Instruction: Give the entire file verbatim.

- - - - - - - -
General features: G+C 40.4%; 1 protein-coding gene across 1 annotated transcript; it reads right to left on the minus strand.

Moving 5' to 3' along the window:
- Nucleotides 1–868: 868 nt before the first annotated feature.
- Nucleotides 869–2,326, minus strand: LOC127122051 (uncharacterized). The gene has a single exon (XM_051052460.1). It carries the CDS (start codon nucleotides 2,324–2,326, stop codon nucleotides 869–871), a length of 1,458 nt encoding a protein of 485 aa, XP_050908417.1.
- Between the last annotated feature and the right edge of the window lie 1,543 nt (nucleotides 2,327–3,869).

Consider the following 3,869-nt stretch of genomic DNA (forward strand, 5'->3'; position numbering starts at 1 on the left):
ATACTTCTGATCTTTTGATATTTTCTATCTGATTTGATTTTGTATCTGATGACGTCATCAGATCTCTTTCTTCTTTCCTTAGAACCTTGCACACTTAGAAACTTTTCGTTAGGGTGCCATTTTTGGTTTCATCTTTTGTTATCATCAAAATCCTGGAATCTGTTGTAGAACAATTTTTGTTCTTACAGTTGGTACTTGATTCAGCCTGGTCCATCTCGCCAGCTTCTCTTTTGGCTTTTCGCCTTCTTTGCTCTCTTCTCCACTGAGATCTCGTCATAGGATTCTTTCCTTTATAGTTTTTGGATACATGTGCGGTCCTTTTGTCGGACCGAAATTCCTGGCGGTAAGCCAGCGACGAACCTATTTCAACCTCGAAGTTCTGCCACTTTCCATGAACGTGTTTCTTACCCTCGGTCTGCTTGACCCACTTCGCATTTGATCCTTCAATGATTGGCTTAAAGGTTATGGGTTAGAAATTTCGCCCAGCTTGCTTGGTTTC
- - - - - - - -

General features: G+C 40.4%; 1 protein-coding gene across 1 annotated transcript; it reads right to left on the minus strand.

Moving 5' to 3' along the window:
- Nucleotides 1–868: 868 nt before the first annotated feature.
- Nucleotides 869–2,326, minus strand: LOC127122051 (uncharacterized). The gene has a single exon (XM_051052460.1). It carries the CDS (start codon nucleotides 2,324–2,326, stop codon nucleotides 869–871), a length of 1,458 nt encoding a protein of 485 aa, XP_050908417.1.
- Between the last annotated feature and the right edge of the window lie 1,543 nt (nucleotides 2,327–3,869).

Consider the following 3,869-nt stretch of genomic DNA (forward strand, 5'->3'; position numbering starts at 1 on the left):
ATACTTCTGATCTTTTGATATTTTCTATCTGATTTGATTTTGTATCTGATGACGTCATCAGATCTCTTTCTTCTTTCCTTAGAACCTTGCACACTTAGAAACTTTTCGTTAGGGTGCCATTTTTGGTTTCATCTTTTGTTATCATCAAAATCCTGGAATCTGTTGTAGAACAATTTTTGTTCTTACAGTTGGTACTTGATTCAGCCTGGTCCATCTCGCCAGCTTCTCTTTTGGCTTTTCGCCTTCTTTGCTCTCTTCTCCACTGAGATCTCGTCATAGGATTCTTTCCTTTATAGTTTTTGGATACATGTGCGGTCCTTTTGTCGGACCGAAATTCCTGGCGGTAAGCCAGCGACGAACCTATTTCAACCTCGAAGTTCTGCCACTTTCCATGAACGTGTTTCTTACCCTCGGTCTGCTTGACCCACTTCGCATTTGATCCTTCAATGATTGGCTTAAAGGTTATGGGTTAGAAATTTCGCCCAGCTTGCTTGGTTTC